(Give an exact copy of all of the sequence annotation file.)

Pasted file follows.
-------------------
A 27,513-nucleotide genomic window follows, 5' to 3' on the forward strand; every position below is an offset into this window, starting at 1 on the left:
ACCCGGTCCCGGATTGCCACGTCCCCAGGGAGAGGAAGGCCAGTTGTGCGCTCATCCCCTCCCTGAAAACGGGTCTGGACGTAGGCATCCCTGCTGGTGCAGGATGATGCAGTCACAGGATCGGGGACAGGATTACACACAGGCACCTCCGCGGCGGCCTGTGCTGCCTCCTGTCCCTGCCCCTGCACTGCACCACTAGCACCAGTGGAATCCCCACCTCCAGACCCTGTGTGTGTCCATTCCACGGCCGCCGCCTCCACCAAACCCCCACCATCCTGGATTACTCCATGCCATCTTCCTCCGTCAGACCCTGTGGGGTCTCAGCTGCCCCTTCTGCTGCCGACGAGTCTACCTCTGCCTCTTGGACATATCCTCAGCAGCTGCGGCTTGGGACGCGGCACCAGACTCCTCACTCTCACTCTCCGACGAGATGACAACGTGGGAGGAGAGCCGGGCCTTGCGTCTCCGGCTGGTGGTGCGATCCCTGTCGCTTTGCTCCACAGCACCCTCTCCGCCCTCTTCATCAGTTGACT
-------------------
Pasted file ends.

A 27,513-nucleotide genomic window follows, 5' to 3' on the forward strand; every position below is an offset into this window, starting at 1 on the left:
ACCCGGTCCCGGATTGCCACGTCCCCAGGGAGAGGAAGGCCAGTTGTGCGCTCATCCCCTCCCTGAAAACGGGTCTGGACGTAGGCATCCCTGCTGGTGCAGGATGATGCAGTCACAGGATCGGGGACAGGATTACACACAGGCACCTCCGCGGCGGCCTGTGCTGCCTCCTGTCCCTGCCCCTGCACTGCACCACTAGCACCAGTGGAATCCCCACCTCCAGACCCTGTGTGTGTCCATTCCACGGCCGCCGCCTCCACCAAACCCCCACCATCCTGGATTACTCCATGCCATCTTCCTCCGTCAGACCCTGTGGGGTCTCAGCTGCCCCTTCTGCTGCCGACGAGTCTACCTCTGCCTCTTGGACATATCCTCAGCAGCTGCGGCTTGGGACGCGGCACCAGACTCCTCACTCTCACTCTCCGACGAGATGACAACGTGGGAGGAGAGCCGGGCCTTGCGTCTCCGGCTGGTGGTGCGATCCCTGTCGCTTTGCTCCACAGCACCCTCTCCGCCCTCTTCATCAGTTGACT